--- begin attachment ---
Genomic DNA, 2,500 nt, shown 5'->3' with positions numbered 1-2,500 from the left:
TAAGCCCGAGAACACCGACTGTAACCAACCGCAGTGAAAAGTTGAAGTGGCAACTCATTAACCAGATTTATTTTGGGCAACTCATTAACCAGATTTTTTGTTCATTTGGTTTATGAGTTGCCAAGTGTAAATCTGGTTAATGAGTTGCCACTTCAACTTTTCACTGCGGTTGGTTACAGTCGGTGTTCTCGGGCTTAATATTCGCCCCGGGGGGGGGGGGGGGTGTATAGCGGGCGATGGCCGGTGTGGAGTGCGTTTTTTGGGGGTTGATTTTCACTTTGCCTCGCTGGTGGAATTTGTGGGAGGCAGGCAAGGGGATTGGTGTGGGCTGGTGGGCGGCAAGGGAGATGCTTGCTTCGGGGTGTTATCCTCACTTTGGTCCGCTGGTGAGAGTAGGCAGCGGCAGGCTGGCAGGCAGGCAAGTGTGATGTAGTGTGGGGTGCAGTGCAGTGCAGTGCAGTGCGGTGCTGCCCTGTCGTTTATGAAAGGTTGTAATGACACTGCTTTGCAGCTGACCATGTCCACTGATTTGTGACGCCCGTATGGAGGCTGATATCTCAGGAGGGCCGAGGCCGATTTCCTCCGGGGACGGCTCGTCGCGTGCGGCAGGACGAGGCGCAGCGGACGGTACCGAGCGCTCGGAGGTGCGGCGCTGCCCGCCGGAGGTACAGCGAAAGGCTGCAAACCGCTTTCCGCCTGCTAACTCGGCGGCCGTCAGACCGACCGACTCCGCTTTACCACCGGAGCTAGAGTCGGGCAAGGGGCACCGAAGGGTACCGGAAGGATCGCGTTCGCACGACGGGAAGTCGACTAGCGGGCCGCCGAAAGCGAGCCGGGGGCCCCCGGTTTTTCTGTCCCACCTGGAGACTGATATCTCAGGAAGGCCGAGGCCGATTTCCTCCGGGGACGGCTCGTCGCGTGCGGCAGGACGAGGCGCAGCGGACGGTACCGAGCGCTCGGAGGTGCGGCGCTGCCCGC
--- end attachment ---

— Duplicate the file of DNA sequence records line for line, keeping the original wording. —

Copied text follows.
Genomic DNA, 2,500 nt, shown 5'->3' with positions numbered 1-2,500 from the left:
TAAGCCCGAGAACACCGACTGTAACCAACCGCAGTGAAAAGTTGAAGTGGCAACTCATTAACCAGATTTATTTTGGGCAACTCATTAACCAGATTTTTTGTTCATTTGGTTTATGAGTTGCCAAGTGTAAATCTGGTTAATGAGTTGCCACTTCAACTTTTCACTGCGGTTGGTTACAGTCGGTGTTCTCGGGCTTAATATTCGCCCCGGGGGGGGGGGGGGGTGTATAGCGGGCGATGGCCGGTGTGGAGTGCGTTTTTTGGGGGTTGATTTTCACTTTGCCTCGCTGGTGGAATTTGTGGGAGGCAGGCAAGGGGATTGGTGTGGGCTGGTGGGCGGCAAGGGAGATGCTTGCTTCGGGGTGTTATCCTCACTTTGGTCCGCTGGTGAGAGTAGGCAGCGGCAGGCTGGCAGGCAGGCAAGTGTGATGTAGTGTGGGGTGCAGTGCAGTGCAGTGCAGTGCGGTGCTGCCCTGTCGTTTATGAAAGGTTGTAATGACACTGCTTTGCAGCTGACCATGTCCACTGATTTGTGACGCCCGTATGGAGGCTGATATCTCAGGAGGGCCGAGGCCGATTTCCTCCGGGGACGGCTCGTCGCGTGCGGCAGGACGAGGCGCAGCGGACGGTACCGAGCGCTCGGAGGTGCGGCGCTGCCCGCCGGAGGTACAGCGAAAGGCTGCAAACCGCTTTCCGCCTGCTAACTCGGCGGCCGTCAGACCGACCGACTCCGCTTTACCACCGGAGCTAGAGTCGGGCAAGGGGCACCGAAGGGTACCGGAAGGATCGCGTTCGCACGACGGGAAGTCGACTAGCGGGCCGCCGAAAGCGAGCCGGGGGCCCCCGGTTTTTCTGTCCCACCTGGAGACTGATATCTCAGGAAGGCCGAGGCCGATTTCCTCCGGGGACGGCTCGTCGCGTGCGGCAGGACGAGGCGCAGCGGACGGTACCGAGCGCTCGGAGGTGCGGCGCTGCCCGC